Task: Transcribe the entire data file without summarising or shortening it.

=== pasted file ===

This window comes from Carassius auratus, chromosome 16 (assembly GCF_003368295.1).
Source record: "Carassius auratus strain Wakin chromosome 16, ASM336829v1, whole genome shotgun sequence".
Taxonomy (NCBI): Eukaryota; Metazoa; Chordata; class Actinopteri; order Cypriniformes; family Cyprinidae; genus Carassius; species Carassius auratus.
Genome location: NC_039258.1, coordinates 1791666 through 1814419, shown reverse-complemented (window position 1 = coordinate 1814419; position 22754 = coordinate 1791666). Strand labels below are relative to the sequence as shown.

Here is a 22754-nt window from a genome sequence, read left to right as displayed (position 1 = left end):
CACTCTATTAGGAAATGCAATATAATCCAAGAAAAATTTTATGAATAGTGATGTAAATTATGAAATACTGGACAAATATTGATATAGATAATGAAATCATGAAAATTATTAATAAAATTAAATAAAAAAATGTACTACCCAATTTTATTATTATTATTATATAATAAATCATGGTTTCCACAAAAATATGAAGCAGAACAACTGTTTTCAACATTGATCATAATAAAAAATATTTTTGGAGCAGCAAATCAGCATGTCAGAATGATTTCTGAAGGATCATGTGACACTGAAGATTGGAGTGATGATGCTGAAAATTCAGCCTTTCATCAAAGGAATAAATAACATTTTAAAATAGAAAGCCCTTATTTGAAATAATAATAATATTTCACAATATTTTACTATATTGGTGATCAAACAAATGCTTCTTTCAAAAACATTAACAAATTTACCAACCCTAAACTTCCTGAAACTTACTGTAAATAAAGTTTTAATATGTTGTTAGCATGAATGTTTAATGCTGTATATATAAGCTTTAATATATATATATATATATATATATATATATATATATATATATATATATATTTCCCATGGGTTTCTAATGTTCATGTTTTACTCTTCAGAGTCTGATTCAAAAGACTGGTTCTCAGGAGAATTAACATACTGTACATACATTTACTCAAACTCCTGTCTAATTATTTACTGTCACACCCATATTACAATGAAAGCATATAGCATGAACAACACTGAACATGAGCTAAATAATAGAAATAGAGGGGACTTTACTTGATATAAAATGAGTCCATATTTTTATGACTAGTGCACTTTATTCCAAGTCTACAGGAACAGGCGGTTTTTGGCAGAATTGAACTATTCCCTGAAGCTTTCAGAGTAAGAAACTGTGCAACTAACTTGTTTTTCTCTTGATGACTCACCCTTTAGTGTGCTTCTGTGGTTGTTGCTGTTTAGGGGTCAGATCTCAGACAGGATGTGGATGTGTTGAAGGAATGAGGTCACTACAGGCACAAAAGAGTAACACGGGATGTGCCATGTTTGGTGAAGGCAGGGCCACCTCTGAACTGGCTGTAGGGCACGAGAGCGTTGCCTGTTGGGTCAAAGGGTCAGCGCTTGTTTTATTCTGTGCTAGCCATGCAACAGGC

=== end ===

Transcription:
This window comes from Carassius auratus, chromosome 16 (assembly GCF_003368295.1).
Source record: "Carassius auratus strain Wakin chromosome 16, ASM336829v1, whole genome shotgun sequence".
Taxonomy (NCBI): Eukaryota; Metazoa; Chordata; class Actinopteri; order Cypriniformes; family Cyprinidae; genus Carassius; species Carassius auratus.
Genome location: NC_039258.1, coordinates 1791666 through 1814419, shown reverse-complemented (window position 1 = coordinate 1814419; position 22754 = coordinate 1791666). Strand labels below are relative to the sequence as shown.

Here is a 22754-nt window from a genome sequence, read left to right as displayed (position 1 = left end):
CACTCTATTAGGAAATGCAATATAATCCAAGAAAAATTTTATGAATAGTGATGTAAATTATGAAATACTGGACAAATATTGATATAGATAATGAAATCATGAAAATTATTAATAAAATTAAATAAAAAAATGTACTACCCAATTTTATTATTATTATTATATAATAAATCATGGTTTCCACAAAAATATGAAGCAGAACAACTGTTTTCAACATTGATCATAATAAAAAATATTTTTGGAGCAGCAAATCAGCATGTCAGAATGATTTCTGAAGGATCATGTGACACTGAAGATTGGAGTGATGATGCTGAAAATTCAGCCTTTCATCAAAGGAATAAATAACATTTTAAAATAGAAAGCCCTTATTTGAAATAATAATAATATTTCACAATATTTTACTATATTGGTGATCAAACAAATGCTTCTTTCAAAAACATTAACAAATTTACCAACCCTAAACTTCCTGAAACTTACTGTAAATAAAGTTTTAATATGTTGTTAGCATGAATGTTTAATGCTGTATATATAAGCTTTAATATATATATATATATATATATATATATATATATATATATATATATATATTTCCCATGGGTTTCTAATGTTCATGTTTTACTCTTCAGAGTCTGATTCAAAAGACTGGTTCTCAGGAGAATTAACATACTGTACATACATTTACTCAAACTCCTGTCTAATTATTTACTGTCACACCCATATTACAATGAAAGCATATAGCATGAACAACACTGAACATGAGCTAAATAATAGAAATAGAGGGGACTTTACTTGATATAAAATGAGTCCATATTTTTATGACTAGTGCACTTTATTCCAAGTCTACAGGAACAGGCGGTTTTTGGCAGAATTGAACTATTCCCTGAAGCTTTCAGAGTAAGAAACTGTGCAACTAACTTGTTTTTCTCTTGATGACTCACCCTTTAGTGTGCTTCTGTGGTTGTTGCTGTTTAGGGGTCAGATCTCAGACAGGATGTGGATGTGTTGAAGGAATGAGGTCACTACAGGCACAAAAGAGTAACACGGGATGTGCCATGTTTGGTGAAGGCAGGGCCACCTCTGAACTGGCTGTAGGGCACGAGAGCGTTGCCTGTTGGGTCAAAGGGTCAGCGCTTGTTTTATTCTGTGCTAGCCATGCAACAGGC